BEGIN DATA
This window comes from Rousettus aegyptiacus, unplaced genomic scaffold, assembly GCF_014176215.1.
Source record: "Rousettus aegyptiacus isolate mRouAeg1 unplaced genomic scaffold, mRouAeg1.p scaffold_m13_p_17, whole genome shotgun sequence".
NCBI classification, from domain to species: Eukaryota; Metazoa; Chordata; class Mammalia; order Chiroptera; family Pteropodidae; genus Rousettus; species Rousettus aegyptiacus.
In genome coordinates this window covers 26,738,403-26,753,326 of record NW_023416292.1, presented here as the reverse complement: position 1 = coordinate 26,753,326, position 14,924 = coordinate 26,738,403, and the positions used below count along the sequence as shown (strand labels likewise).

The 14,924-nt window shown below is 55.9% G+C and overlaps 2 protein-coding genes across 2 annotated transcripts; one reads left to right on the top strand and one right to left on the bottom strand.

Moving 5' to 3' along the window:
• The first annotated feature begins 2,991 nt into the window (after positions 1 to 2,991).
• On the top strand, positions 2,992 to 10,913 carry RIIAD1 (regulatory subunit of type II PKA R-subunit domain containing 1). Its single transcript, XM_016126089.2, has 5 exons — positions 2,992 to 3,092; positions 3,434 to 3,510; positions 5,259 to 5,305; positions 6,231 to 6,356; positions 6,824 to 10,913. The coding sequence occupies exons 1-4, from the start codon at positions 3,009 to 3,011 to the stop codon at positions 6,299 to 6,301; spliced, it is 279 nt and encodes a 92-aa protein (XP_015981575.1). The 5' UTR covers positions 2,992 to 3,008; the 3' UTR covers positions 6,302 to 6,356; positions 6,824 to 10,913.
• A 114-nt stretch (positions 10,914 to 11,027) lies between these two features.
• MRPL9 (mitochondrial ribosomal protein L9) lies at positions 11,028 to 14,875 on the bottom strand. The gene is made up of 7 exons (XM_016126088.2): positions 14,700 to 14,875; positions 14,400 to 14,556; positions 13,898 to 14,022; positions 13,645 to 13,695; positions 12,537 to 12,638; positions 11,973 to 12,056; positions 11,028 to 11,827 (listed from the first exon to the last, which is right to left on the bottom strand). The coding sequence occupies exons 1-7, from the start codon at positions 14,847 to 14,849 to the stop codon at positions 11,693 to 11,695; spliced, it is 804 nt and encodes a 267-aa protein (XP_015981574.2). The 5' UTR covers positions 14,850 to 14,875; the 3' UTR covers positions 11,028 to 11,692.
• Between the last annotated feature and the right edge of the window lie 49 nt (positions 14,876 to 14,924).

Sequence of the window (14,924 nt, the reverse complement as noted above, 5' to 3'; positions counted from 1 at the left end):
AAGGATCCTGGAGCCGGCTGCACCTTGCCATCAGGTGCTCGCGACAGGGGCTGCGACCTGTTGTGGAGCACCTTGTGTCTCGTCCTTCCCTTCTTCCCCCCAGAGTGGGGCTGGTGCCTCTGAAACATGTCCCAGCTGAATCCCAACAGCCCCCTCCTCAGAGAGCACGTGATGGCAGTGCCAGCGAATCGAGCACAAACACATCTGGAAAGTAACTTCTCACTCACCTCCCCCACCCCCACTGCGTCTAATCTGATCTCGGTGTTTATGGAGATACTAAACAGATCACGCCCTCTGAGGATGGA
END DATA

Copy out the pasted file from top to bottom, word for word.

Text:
This window comes from Rousettus aegyptiacus, unplaced genomic scaffold, assembly GCF_014176215.1.
Source record: "Rousettus aegyptiacus isolate mRouAeg1 unplaced genomic scaffold, mRouAeg1.p scaffold_m13_p_17, whole genome shotgun sequence".
NCBI classification, from domain to species: Eukaryota; Metazoa; Chordata; class Mammalia; order Chiroptera; family Pteropodidae; genus Rousettus; species Rousettus aegyptiacus.
In genome coordinates this window covers 26,738,403-26,753,326 of record NW_023416292.1, presented here as the reverse complement: position 1 = coordinate 26,753,326, position 14,924 = coordinate 26,738,403, and the positions used below count along the sequence as shown (strand labels likewise).

The 14,924-nt window shown below is 55.9% G+C and overlaps 2 protein-coding genes across 2 annotated transcripts; one reads left to right on the top strand and one right to left on the bottom strand.

Moving 5' to 3' along the window:
• The first annotated feature begins 2,991 nt into the window (after positions 1 to 2,991).
• On the top strand, positions 2,992 to 10,913 carry RIIAD1 (regulatory subunit of type II PKA R-subunit domain containing 1). Its single transcript, XM_016126089.2, has 5 exons — positions 2,992 to 3,092; positions 3,434 to 3,510; positions 5,259 to 5,305; positions 6,231 to 6,356; positions 6,824 to 10,913. The coding sequence occupies exons 1-4, from the start codon at positions 3,009 to 3,011 to the stop codon at positions 6,299 to 6,301; spliced, it is 279 nt and encodes a 92-aa protein (XP_015981575.1). The 5' UTR covers positions 2,992 to 3,008; the 3' UTR covers positions 6,302 to 6,356; positions 6,824 to 10,913.
• A 114-nt stretch (positions 10,914 to 11,027) lies between these two features.
• MRPL9 (mitochondrial ribosomal protein L9) lies at positions 11,028 to 14,875 on the bottom strand. The gene is made up of 7 exons (XM_016126088.2): positions 14,700 to 14,875; positions 14,400 to 14,556; positions 13,898 to 14,022; positions 13,645 to 13,695; positions 12,537 to 12,638; positions 11,973 to 12,056; positions 11,028 to 11,827 (listed from the first exon to the last, which is right to left on the bottom strand). The coding sequence occupies exons 1-7, from the start codon at positions 14,847 to 14,849 to the stop codon at positions 11,693 to 11,695; spliced, it is 804 nt and encodes a 267-aa protein (XP_015981574.2). The 5' UTR covers positions 14,850 to 14,875; the 3' UTR covers positions 11,028 to 11,692.
• Between the last annotated feature and the right edge of the window lie 49 nt (positions 14,876 to 14,924).

Sequence of the window (14,924 nt, the reverse complement as noted above, 5' to 3'; positions counted from 1 at the left end):
AAGGATCCTGGAGCCGGCTGCACCTTGCCATCAGGTGCTCGCGACAGGGGCTGCGACCTGTTGTGGAGCACCTTGTGTCTCGTCCTTCCCTTCTTCCCCCCAGAGTGGGGCTGGTGCCTCTGAAACATGTCCCAGCTGAATCCCAACAGCCCCCTCCTCAGAGAGCACGTGATGGCAGTGCCAGCGAATCGAGCACAAACACATCTGGAAAGTAACTTCTCACTCACCTCCCCCACCCCCACTGCGTCTAATCTGATCTCGGTGTTTATGGAGATACTAAACAGATCACGCCCTCTGAGGATGGA